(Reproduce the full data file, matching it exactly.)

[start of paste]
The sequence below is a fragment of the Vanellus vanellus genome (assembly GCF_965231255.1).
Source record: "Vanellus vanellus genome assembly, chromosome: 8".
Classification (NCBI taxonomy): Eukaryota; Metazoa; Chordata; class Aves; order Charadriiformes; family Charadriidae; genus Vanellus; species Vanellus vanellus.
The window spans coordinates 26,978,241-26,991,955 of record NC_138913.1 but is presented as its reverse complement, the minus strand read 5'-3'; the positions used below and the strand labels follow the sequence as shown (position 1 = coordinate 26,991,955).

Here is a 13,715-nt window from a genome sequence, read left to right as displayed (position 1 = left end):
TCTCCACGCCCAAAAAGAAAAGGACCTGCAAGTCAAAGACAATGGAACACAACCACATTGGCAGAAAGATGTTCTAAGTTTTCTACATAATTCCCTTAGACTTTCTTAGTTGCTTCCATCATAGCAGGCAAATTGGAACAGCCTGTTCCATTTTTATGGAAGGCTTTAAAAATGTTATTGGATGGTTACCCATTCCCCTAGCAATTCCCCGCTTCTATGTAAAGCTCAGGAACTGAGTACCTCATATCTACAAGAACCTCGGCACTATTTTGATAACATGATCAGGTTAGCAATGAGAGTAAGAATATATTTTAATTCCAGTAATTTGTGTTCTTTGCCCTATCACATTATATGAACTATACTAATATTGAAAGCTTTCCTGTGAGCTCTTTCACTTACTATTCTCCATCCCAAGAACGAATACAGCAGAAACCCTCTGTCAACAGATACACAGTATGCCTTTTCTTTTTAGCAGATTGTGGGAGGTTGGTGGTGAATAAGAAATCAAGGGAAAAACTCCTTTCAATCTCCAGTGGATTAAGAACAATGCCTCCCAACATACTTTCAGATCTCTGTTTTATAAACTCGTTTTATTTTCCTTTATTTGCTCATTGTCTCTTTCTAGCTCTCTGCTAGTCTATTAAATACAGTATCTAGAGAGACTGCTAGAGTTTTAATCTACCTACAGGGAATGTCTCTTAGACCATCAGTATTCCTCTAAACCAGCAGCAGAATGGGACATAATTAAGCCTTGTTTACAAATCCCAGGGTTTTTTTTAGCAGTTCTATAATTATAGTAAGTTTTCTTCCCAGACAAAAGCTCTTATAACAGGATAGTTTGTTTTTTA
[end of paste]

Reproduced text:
The sequence below is a fragment of the Vanellus vanellus genome (assembly GCF_965231255.1).
Source record: "Vanellus vanellus genome assembly, chromosome: 8".
Classification (NCBI taxonomy): Eukaryota; Metazoa; Chordata; class Aves; order Charadriiformes; family Charadriidae; genus Vanellus; species Vanellus vanellus.
The window spans coordinates 26,978,241-26,991,955 of record NC_138913.1 but is presented as its reverse complement, the minus strand read 5'-3'; the positions used below and the strand labels follow the sequence as shown (position 1 = coordinate 26,991,955).

Here is a 13,715-nt window from a genome sequence, read left to right as displayed (position 1 = left end):
TCTCCACGCCCAAAAAGAAAAGGACCTGCAAGTCAAAGACAATGGAACACAACCACATTGGCAGAAAGATGTTCTAAGTTTTCTACATAATTCCCTTAGACTTTCTTAGTTGCTTCCATCATAGCAGGCAAATTGGAACAGCCTGTTCCATTTTTATGGAAGGCTTTAAAAATGTTATTGGATGGTTACCCATTCCCCTAGCAATTCCCCGCTTCTATGTAAAGCTCAGGAACTGAGTACCTCATATCTACAAGAACCTCGGCACTATTTTGATAACATGATCAGGTTAGCAATGAGAGTAAGAATATATTTTAATTCCAGTAATTTGTGTTCTTTGCCCTATCACATTATATGAACTATACTAATATTGAAAGCTTTCCTGTGAGCTCTTTCACTTACTATTCTCCATCCCAAGAACGAATACAGCAGAAACCCTCTGTCAACAGATACACAGTATGCCTTTTCTTTTTAGCAGATTGTGGGAGGTTGGTGGTGAATAAGAAATCAAGGGAAAAACTCCTTTCAATCTCCAGTGGATTAAGAACAATGCCTCCCAACATACTTTCAGATCTCTGTTTTATAAACTCGTTTTATTTTCCTTTATTTGCTCATTGTCTCTTTCTAGCTCTCTGCTAGTCTATTAAATACAGTATCTAGAGAGACTGCTAGAGTTTTAATCTACCTACAGGGAATGTCTCTTAGACCATCAGTATTCCTCTAAACCAGCAGCAGAATGGGACATAATTAAGCCTTGTTTACAAATCCCAGGGTTTTTTTTAGCAGTTCTATAATTATAGTAAGTTTTCTTCCCAGACAAAAGCTCTTATAACAGGATAGTTTGTTTTTTA